In the United Kingdom, the term "mill town" usually refers to the 19th century textile manufacturing towns of northern England and the Scottish Lowlands, particularly those in Lancashire (cotton) and Yorkshire (wool).
Some former mill towns have a symbol of the textile industry in their town badge. Some towns may have statues dedicated to textile workers (e.g. Colne) or have a symbol in the badge of local schools (e.g. Ossett School).
|Cheshire mill towns|
|Derbyshire mill towns|
|Greater Manchester mill towns||
Ashton-under-Lyne, Bolton, Bury, Chadderton, Failsworth, Heywood, Hyde, Lees, Leigh, Manchester, Middleton, Oldham, Radcliffe, Ramsbottom, Reddish, Rochdale, Royton, Shaw and Crompton, Stalybridge, Stockport, Wigan
|Lancashire mill towns|
|Yorkshire mill towns||
Batley, Bingley, Bradford, Brighouse, Cleckheaton, Dewsbury, Elland, Halifax, Hebden Bridge, Heckmondwike, Holmfirth, Huddersfield, Keighley, Morley, Mytholmroyd, Ossett, Pudsey, Shipley, Skipton, Sowerby Bridge, Todmorden, Yeadon
The list below includes some towns where textiles was not the predominant industry. For example, mining was a key industry in Wigan and Leigh in Greater Manchester, and in Ossett in Yorkshire.
Spindleage of Lancashire mill towns producing spun cotton between 1830 and 1962Edit
On his tour of northern England in 1849, Scottish publisher Angus Reach said:
In general, these towns wear a monotonous sameness of aspect, physical and moral... In fact, the social condition of the different town populations is almost as much alike as the material appearance of the tall chimneys under which they live. Here and there the height of the latter may differ by a few rounds of brick, but in all essential respects, a description of one is a description of all.— Angus Reach, Morning Chronicle, 1849
The town grew out of a textile factory founded in 1833 by the sons of Feliks Lubienski, who owned the land where it was built. They brought in a specialist from France and his newly designed machines. He was French inventor, Philippe de Girard from Lourmarin. He became a director of the firm. The factory town developed during the 19th century into a significant textile mill town in Poland. In honour of Girard, 'Ruda Guzowska' as the original estate was called, was renamed Żyrardów, a toponym derived of the polonised spelling of Girard's name.
Most of Żyrardów's monuments are located in the manufacturing area which dates from the 19th and early 20th centuries. It is widely believed that Żyrardów's textile settlement is the only entire urban industrial complex from the 19th-century to be preserved in Europe.
Beginning with Samuel Slater and technological information smuggled out of England by Francis Cabot Lowell, large mills were established in New England in the early to mid 19th century. Mill towns, sometimes planned, built and owned as a company town, grew in the shadow of the industries. The region became a manufacturing powerhouse along rivers like the Housatonic, Quinebaug, Shetucket, Blackstone, Merrimack, Nashua, Cocheco, Saco, Androscoggin, Kennebec or Winooski.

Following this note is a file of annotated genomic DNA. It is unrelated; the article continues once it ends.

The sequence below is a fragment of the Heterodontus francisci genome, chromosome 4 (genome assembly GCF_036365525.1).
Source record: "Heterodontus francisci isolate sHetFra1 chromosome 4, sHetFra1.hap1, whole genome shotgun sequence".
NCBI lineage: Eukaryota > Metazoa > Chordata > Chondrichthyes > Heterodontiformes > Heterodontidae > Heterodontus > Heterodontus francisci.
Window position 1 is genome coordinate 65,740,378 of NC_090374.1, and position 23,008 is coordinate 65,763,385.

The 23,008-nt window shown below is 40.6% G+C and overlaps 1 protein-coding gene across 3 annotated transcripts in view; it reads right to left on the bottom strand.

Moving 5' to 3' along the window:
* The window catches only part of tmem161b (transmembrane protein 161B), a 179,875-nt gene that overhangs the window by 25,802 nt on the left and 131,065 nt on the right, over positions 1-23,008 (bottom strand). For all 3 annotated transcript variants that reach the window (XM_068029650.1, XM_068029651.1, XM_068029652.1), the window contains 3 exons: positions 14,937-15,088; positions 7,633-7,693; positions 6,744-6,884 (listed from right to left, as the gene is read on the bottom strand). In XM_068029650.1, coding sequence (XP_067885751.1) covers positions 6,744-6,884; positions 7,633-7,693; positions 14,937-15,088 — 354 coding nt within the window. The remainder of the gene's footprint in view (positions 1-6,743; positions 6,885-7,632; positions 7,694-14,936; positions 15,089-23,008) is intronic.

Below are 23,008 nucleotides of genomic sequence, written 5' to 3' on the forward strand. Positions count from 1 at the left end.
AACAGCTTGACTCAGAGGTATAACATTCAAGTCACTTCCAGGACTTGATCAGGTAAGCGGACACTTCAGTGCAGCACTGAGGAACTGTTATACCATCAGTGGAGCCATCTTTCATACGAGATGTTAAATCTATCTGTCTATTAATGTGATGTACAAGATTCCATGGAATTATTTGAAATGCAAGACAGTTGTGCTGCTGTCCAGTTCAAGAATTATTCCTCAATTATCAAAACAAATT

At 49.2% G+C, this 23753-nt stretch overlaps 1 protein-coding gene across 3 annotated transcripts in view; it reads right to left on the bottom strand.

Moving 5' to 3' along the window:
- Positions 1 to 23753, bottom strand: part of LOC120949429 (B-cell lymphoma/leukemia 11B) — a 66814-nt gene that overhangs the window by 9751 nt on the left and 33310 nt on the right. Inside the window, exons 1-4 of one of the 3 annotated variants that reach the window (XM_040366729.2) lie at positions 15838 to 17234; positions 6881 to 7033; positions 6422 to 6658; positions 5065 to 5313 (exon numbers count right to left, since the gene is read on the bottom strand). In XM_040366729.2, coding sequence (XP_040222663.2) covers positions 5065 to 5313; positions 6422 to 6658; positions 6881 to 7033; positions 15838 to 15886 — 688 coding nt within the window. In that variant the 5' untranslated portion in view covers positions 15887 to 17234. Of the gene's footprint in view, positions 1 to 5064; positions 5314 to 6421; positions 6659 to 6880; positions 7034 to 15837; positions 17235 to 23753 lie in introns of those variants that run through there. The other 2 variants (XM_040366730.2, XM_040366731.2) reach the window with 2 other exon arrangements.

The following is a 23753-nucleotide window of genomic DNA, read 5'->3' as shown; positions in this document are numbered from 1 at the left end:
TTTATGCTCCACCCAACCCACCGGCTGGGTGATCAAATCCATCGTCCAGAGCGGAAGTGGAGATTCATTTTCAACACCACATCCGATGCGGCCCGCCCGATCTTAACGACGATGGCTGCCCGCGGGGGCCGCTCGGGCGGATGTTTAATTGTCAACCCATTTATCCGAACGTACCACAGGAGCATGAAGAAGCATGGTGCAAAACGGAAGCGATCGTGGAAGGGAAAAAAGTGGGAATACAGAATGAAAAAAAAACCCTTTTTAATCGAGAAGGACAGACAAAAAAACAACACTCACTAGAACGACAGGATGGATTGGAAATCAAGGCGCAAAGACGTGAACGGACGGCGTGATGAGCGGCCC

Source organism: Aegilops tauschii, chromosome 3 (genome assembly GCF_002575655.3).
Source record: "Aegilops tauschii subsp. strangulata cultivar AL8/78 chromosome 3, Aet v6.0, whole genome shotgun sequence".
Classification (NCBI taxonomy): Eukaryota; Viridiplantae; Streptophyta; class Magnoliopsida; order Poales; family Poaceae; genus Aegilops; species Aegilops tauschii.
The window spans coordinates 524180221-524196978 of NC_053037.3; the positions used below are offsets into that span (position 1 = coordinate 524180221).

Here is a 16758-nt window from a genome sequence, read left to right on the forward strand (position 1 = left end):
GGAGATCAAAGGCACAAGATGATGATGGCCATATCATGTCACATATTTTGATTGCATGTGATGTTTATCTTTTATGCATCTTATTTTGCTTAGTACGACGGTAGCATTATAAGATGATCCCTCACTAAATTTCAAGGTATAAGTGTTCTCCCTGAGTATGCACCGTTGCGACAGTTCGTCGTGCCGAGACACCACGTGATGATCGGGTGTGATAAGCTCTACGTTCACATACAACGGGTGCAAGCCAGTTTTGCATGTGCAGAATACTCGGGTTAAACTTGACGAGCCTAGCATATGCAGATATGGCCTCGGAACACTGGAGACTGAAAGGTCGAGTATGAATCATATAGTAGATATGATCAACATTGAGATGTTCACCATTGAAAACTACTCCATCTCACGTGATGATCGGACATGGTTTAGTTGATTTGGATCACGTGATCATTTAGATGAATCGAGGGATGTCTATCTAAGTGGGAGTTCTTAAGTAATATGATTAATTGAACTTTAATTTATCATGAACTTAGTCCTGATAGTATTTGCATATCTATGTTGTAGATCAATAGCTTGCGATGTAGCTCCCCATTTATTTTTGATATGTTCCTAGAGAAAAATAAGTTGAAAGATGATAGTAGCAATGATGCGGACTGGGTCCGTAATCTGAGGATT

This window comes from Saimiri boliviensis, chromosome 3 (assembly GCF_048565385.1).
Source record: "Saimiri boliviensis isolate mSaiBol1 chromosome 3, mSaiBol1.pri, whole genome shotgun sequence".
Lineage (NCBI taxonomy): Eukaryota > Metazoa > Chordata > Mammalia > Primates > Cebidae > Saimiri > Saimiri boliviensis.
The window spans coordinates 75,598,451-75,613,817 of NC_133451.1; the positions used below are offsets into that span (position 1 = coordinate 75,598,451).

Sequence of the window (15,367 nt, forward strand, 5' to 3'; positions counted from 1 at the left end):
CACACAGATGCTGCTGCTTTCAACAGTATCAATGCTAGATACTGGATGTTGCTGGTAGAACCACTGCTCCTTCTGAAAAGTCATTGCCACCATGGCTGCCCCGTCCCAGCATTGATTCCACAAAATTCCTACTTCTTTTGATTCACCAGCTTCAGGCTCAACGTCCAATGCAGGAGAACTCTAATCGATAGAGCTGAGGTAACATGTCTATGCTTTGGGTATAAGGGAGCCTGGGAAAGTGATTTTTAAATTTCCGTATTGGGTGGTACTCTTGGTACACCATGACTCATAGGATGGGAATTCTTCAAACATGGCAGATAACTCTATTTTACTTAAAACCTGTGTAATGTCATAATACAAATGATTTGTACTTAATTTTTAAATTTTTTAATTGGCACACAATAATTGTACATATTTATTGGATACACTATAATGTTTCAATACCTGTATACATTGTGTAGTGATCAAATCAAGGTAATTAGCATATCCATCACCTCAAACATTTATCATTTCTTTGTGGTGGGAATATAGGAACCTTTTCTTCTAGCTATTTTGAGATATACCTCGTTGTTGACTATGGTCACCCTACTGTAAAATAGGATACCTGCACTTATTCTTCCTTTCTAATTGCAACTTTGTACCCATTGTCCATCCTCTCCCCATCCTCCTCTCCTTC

In the 20th century, alternatives to water power were developed, and it became more profitable for companies to manufacture textiles in southern states where cotton was grown and winters did not require significant heating costs. Finally, the Great Depression acted as a catalyst that sent several struggling New England firms into bankruptcy.
Mid-AtlanticEditLaurel Mill (Laurel Factory)
|Maryland mill towns|
|New Jersey mill towns|
|Alabama mill towns||
Fairfax (Fairfax Mill and Fair View Mill), Lanett (Lanett Mill), Langdale (Langdale Mill), Sylacauga (Avondale Mill), Opelika (Opelika Mill), River View (Riverdale Mill), Shawmut (Shawmut Mill), Valley (Carter/Lanier Mill)
|Arkansas mill towns|
|Georgia mill towns|
|North Carolina mill towns||
Alamance, Bellemont, Burlington, Bynum, Canton, Carolina, Carrboro, Cliffside, Concord, Cooleemee, Cramerton, Drexel, Edgemont (East Durham), Enka, North Carolina, Falls, Glen Raven, Glencoe, Hanes, Haw River, High Shoals, Hildebran, Kannapolis, Long Shoals, McAdenville, Mooresville, Mount Holly, Rhodhiss, Riegelwood, Roanoke Rapids, Sawmills, Saxapahaw, Spencer Mountain, Swepsonville, West Durham, West Hillsborough
|South Carolina mill towns||
Cateechee, Central, Cherokee Falls, Columbia (Olympia and Granby Mills), Fort Mill, Graniteville, Great Falls, Joanna, La France, Lockhart, Lyman, Newry, Pacolet Mills, Pelzer, Piedmont, Slater, Ware Shoals, Watts Mills, Whitmire
|Illinois||Carrier Mills, Harrisburg|
- "Steel statue tribute of mill girl". 24 July 2018 – via news.bbc.co.uk.
- Williams, Mike; Farnie (1992). Cotton Mills of Greater Manchester. Carnegie Publishing. ISBN 0-9487898-9-1
- Powell, Rob (1986). In the Wake of King Cotton. Rochdale Art Gallery. p. 12.
- Chisholm, Hugh, ed. (1911). "Girard, Philippe Henri de". Encyclopædia Britannica (11th ed.). Cambridge University Press.
- WRITER, ALAN BURKE STAFF. "Leather goes to War at Peabody's Leather Museum".
- "Peabody Institute Library : Online Collections". peabodylibrary.pastperfectonline.com.
Museums and historic sitesEdit
- American Textile History Museum, Lowell, MA
- Belknap Mill Society Museum, Laconia, NH
- Berlin and Coös County Historical Society, Berlin, NH
- Slater Mill Historic Site, Pawtucket, RI
- Lowell National Historic Park, Lowell, MA
- Lynn Heritage State Park, Lynn, MA
- The Millyard Museum, Manchester, NH
- Quinebaug & Shetucket Rivers Valley National Historic Corridor
- San Jose de Suaita Cotton Mill Museum
- Southern Textile Heritage Corridor, Vir, NC, SC, Ga, Al
- Museum Lewiston-Auburn, Lewiston, ME